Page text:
Four ways to reclaim your intuition as a mother

Geordie Bull

I wrote an article for Wellbeing Magazine a couple of years ago, titled ‘Rewilding Motherhood’.  It was about my transformation from a free-spirited, world-travelling type who ‘trusted the universe’ to a controlling, anxious ball of worry with a sprinkle of helicopter on top when I became a mother. The article went on to explain how I climbed out of my rut to recapture the free, creative spirit that I once was. Like most magazine articles, it offered tips for rewilding motherhood and tied the subject up in a neat bow. End of story.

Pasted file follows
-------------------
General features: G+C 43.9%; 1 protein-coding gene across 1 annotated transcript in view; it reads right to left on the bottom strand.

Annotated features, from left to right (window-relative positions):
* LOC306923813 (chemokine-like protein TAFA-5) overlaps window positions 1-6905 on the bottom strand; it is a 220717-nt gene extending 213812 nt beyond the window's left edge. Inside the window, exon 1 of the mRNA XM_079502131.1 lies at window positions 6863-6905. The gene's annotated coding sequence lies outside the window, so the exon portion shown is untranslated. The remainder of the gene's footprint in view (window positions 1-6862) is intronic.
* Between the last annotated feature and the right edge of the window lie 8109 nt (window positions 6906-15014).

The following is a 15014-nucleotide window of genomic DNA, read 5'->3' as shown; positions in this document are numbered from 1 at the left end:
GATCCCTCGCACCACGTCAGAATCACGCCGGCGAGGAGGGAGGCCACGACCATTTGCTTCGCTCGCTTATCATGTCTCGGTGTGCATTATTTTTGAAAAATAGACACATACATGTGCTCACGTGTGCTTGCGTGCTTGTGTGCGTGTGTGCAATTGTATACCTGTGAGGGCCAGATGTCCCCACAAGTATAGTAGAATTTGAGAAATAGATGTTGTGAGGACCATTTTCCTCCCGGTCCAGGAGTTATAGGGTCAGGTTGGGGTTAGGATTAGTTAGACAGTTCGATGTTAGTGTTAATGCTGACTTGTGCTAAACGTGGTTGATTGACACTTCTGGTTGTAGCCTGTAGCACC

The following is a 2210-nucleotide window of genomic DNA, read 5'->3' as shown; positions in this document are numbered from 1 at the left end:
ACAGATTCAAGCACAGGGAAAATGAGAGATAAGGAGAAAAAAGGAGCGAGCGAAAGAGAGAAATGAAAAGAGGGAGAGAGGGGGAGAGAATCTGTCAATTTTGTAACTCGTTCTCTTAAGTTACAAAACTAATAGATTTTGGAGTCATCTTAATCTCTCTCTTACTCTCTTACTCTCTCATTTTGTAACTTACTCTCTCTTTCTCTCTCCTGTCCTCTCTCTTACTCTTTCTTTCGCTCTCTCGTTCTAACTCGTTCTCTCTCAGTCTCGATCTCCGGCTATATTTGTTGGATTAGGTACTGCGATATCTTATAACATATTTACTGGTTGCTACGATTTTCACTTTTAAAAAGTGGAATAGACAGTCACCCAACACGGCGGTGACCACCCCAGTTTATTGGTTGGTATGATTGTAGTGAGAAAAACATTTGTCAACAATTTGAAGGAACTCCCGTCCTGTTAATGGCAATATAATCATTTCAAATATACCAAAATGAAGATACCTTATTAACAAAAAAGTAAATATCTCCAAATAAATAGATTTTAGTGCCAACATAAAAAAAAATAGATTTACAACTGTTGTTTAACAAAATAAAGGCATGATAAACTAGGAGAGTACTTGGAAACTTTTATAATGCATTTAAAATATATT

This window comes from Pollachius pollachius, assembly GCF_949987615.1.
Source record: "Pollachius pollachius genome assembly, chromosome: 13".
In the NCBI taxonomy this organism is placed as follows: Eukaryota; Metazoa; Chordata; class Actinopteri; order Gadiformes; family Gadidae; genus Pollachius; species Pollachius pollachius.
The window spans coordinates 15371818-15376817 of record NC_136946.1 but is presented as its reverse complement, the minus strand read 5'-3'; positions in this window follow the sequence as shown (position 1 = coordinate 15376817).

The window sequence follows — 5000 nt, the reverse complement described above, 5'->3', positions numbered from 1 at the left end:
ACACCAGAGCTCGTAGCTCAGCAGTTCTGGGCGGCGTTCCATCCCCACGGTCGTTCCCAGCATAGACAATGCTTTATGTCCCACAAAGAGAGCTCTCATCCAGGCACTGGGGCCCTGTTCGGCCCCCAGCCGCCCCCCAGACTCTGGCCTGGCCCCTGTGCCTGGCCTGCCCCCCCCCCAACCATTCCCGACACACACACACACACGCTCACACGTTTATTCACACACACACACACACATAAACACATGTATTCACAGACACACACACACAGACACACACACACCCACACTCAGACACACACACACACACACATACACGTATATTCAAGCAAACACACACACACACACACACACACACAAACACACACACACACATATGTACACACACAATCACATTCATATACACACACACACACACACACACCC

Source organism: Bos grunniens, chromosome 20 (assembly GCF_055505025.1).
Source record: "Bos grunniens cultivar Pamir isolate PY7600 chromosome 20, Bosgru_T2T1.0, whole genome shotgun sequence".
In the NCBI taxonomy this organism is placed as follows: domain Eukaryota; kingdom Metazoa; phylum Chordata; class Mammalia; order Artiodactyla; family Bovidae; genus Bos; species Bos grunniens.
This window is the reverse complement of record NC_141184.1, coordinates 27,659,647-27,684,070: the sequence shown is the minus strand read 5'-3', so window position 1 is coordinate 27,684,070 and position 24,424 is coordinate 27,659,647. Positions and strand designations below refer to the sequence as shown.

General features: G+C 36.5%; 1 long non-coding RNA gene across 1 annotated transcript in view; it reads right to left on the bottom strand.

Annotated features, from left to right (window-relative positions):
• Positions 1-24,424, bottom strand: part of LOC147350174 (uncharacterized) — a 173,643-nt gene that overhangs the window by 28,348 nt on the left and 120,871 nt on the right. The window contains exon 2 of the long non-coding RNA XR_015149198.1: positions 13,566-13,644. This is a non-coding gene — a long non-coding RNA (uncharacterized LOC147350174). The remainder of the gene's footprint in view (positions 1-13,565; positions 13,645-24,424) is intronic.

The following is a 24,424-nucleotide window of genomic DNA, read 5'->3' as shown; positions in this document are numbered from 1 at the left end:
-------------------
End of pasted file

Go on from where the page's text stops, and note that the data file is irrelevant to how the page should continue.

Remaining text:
But life isn’t like that. Rewilding motherhood and regaining a sense of autonomy, creativity, wildness and authenticity within the experience is an ongoing challenge. Lately, I’ve been revisiting the subject and diving deeper into why I lost myself and became so suddenly controlling when I became a mother and exploring the cultural messages that influenced me. As someone who has always had a strong intuition and a certain willingness to follow it, I’ve become curious as to why I found (and still find) it so difficult to follow my intuition within the experience of raising children. Looking back, I see with sadness how I handed my intuitive knowing over to ‘experts’ from the minute my first child was born. And by experts, I mean pretty much anyone with an opinion (and you know what they say about opinions…).